But I like enough of Nashville at this point that I’ll look at its disappointments as areas where it can potentially grow. The first episodes of a serial like this, after all, are kind of like demo tracks; they’re about roughing out the voice, the tone, the lyrics. We’ll see what the finished first album is like come spring.


I like this show because, as someone who works in the "creative life" I long ago learned that "show business" is two separate words, and in the words of a famous movie star who became a failed governor, "if you don't pay attention to the second one, they won't let you do the first one."  

Myself, I like the Scarlett and Gunnar storyline, because I have known artists like Scarlett, who are far better than they believe they are, and are using their creativity (whether they know it or not) to deal with whatever it was in their life experience that turned them into that kind of person.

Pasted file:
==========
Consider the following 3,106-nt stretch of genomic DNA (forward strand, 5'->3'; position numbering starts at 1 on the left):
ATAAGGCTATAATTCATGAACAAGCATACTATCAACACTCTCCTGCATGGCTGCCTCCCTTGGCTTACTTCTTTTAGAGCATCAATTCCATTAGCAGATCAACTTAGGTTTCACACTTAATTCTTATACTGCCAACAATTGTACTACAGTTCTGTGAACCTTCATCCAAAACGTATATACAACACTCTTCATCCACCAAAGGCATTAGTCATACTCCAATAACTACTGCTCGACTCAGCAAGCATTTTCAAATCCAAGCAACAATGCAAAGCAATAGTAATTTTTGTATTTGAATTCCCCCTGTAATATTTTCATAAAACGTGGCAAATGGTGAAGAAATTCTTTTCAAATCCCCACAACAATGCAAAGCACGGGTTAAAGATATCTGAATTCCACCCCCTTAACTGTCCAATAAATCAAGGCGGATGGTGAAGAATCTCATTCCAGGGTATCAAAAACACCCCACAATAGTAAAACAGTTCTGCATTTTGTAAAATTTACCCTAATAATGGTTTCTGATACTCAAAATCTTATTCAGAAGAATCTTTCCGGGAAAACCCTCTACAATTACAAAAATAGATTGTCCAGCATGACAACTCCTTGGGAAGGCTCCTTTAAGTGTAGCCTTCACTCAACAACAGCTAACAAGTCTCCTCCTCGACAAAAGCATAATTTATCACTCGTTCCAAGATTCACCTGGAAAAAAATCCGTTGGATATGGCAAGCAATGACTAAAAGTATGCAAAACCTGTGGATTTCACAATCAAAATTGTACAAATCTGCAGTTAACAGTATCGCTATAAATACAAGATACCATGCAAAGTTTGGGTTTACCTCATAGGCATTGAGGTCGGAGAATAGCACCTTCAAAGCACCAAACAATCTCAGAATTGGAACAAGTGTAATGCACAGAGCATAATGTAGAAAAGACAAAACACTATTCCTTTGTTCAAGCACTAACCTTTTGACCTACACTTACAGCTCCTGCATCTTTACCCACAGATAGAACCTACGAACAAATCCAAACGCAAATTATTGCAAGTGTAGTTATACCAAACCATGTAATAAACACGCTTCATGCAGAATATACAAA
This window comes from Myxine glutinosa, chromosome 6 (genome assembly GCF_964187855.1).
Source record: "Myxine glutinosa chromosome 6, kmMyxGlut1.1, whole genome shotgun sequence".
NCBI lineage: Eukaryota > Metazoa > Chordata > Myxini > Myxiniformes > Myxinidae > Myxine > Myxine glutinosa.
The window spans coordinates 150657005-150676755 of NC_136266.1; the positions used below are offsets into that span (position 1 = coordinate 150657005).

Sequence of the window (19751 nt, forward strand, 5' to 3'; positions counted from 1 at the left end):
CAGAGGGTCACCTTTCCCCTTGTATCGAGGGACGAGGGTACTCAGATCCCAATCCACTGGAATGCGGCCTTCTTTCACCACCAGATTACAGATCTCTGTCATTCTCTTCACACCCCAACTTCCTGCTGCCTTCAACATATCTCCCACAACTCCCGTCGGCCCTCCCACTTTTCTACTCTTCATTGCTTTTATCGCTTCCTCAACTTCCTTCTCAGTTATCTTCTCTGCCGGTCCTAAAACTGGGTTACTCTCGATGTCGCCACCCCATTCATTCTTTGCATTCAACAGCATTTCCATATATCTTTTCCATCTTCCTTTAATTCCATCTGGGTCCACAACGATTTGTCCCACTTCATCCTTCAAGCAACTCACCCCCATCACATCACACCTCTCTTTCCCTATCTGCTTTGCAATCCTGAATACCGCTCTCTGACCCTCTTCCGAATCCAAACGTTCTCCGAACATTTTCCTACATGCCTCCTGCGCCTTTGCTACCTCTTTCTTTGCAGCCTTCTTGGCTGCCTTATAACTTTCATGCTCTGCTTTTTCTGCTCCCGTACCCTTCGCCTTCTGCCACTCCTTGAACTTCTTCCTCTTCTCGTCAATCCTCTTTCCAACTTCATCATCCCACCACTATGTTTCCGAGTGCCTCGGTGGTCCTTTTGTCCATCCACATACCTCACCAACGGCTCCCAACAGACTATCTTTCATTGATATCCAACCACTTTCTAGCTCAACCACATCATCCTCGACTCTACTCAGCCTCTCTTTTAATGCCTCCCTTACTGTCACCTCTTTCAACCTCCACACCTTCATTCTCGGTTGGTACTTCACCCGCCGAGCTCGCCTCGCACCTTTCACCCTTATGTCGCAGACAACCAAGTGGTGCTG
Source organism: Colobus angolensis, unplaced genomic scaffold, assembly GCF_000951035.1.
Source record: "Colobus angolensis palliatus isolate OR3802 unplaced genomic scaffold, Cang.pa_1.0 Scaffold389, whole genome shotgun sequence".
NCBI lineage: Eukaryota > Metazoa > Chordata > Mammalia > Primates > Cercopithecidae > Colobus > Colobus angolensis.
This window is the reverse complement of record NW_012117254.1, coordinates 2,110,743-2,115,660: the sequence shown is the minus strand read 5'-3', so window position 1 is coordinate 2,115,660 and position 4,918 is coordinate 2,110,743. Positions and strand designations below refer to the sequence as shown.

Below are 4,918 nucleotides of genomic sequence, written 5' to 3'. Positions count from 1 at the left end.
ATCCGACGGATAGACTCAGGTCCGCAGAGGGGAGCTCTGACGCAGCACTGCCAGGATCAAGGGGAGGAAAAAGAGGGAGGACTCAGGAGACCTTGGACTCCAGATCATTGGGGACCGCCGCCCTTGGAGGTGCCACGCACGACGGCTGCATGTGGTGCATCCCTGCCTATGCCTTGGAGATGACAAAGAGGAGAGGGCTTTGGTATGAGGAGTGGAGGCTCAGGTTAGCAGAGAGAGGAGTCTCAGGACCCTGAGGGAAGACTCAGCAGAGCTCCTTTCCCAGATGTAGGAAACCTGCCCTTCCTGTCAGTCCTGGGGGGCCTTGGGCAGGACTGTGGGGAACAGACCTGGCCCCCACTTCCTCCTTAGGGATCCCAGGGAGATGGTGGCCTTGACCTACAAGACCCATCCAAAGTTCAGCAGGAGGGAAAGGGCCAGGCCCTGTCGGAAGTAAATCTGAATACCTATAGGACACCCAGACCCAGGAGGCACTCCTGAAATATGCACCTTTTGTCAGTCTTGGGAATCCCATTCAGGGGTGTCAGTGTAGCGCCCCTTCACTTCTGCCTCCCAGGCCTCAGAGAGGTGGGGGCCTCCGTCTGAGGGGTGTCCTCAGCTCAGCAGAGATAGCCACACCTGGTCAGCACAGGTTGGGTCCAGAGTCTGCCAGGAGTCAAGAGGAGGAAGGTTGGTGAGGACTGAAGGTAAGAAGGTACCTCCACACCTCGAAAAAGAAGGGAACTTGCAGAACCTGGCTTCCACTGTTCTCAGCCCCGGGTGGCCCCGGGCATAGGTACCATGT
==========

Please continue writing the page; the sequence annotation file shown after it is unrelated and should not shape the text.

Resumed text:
I really hated the Juliette character at first, then started to see her as the kind of "star" I have known before - a person with such a gaping hole in their soul from the experience of their life that "big star" is the only thing that could possibly fill it - and it never does.  Her coming "impulsive marriage" to Tebow (you have that one right) is more payback to Tebow's mother for telling her that no matter how much money she has she will always be "trash" to "proper people" like that narrow-minded harridan than anything else.  She's a person who comes from a background of probably total child abuse, certainly sexual abuse which is demonstrated in all her relationships with men, turning them sexual prematurely and inappropriately, which she finally alluded to in her description to her manager of her "first kiss."  That's a difficult character to watch, and a very difficult one to play, and I think Hayden Panetierre is carrying it off well.